Julia Rubanovich is Senior Lecturer in Persian Language and Literature and Head of the Iranian Studies Program at the Department of Islamic and Middle Eastern Studies, the Hebrew University of Jerusalem. She is currently teaching also in Amirim (Interdisciplinary Honors Program in the Humanities). She studies medieval Persian literature and is especially interested in epic poetry, including Judeo-Persian; the Alexander-Romance in the Islamic domain; the mechanisms of literary reception, specifically in connection with Firdausī's Shāh-nāma; the evolution of literary canon; folk literature, notably prose dāstāns, and the problem of medieval orality; the concepts of authorship and the emergence of authorial self-consciousness in medieval Persian literature.
Julia Rubanovich is presently engaged in two research projects: one, funded by the Fritz Thyssen Stiftung für Wissenschaftsförderung, focuses on the evolution of prefatory writing in early medieval Persian literature (10th - 14th centuries); the other, supported by the Israel Science Foundation (ISF), studies the Tale of Joseph/Yūsuf and Zulaykhā in a fourteenth-century Judeo-Persian epic poem Bereshīt-nāma by Shāhīn.
Julia Rubanovich was born in Tallinn, Estonia, and spent her undergraduate years at the Saint Petersburg (former Leningrad) University where she studied Iranian philology. She completed her undergraduate, graduate and PhD studies at the Hebrew University of Jerusalem, earning her PhD degree in classical Persian literature in 2004. She spent her post-doctoral year (2004-2005) at the Department of Near and Middle Eastern Civilizations at the University of Toronto.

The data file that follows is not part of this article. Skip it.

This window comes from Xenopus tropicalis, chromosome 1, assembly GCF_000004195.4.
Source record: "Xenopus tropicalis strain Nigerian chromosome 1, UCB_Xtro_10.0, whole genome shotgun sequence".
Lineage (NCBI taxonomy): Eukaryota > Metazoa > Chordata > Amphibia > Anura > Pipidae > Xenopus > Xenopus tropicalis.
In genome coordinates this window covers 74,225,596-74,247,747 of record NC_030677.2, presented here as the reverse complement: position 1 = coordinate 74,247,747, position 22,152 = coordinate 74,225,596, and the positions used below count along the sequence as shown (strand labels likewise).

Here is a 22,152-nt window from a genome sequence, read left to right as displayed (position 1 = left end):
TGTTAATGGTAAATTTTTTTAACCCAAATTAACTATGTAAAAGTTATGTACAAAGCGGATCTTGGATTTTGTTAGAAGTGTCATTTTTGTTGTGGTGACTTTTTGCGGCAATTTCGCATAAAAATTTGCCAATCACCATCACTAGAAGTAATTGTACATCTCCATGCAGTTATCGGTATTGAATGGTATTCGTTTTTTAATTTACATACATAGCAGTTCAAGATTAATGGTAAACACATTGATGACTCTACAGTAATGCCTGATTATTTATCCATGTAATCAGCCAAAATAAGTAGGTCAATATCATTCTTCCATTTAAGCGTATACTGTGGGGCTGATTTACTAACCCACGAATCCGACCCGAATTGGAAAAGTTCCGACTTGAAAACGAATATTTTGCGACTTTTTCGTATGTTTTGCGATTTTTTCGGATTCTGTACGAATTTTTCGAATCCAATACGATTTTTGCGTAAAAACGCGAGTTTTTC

Julia Rubanovich has started her teaching career while still an undergraduate student in 1993. Since then she has been teaching a variety of undergraduate and graduate courses in Iranian cultural history, medieval and modern Persian literature and language.
Her recent publications include an edited volume Orality and Textuality in the Iranian World: Patterns of interaction across the centuries (Brill, 2015); chapters ʻIn the Mood of Love: Love Romances in Medieval Persian Poetry and their Sourcesʼ and ʻA Hero Without Borders 3: Alexander the Great in the Medieval Persian Tradition,ʻ both in Fictional Storytelling in the Medieval Eastern Mediterranean and Beyond (ed. C. Cupane and B. Krönung; Brill, 2016); articles ʻRe-Writing the Episode of Alexander and Candace in Medieval Persian Literature,ʼ in Alexander the Great in the Middle Ages: Transnational Perspectives (ed. M. Stock; Toronto UP, 2015); ʻWhy So Many Stories? Untangling the Versions of Iskandar’s Birth and Upbringing,ʼ in Orality and Textuality in the Iranian World (ed. J. Rubanovich; Brill, 2015). Two forthcoming volumes, Irano-Judaica VII: Studies Relating to Jewish Contacts with Persian Culture throughout the Ages, co-edited with Geoffrey Herman and Shaul Shaked, and Strategies of Preservation and Guardianship of the Authorial Composition in Medieval Arabic and Persian Literature (2d/8th - 9th/15th centuries), co-edited with Miriam Goldstein, will be published in 2018 by Yad Ben-Zvi Press and as a special volume of Jerusalem Studies in Arabic and Islam respectively.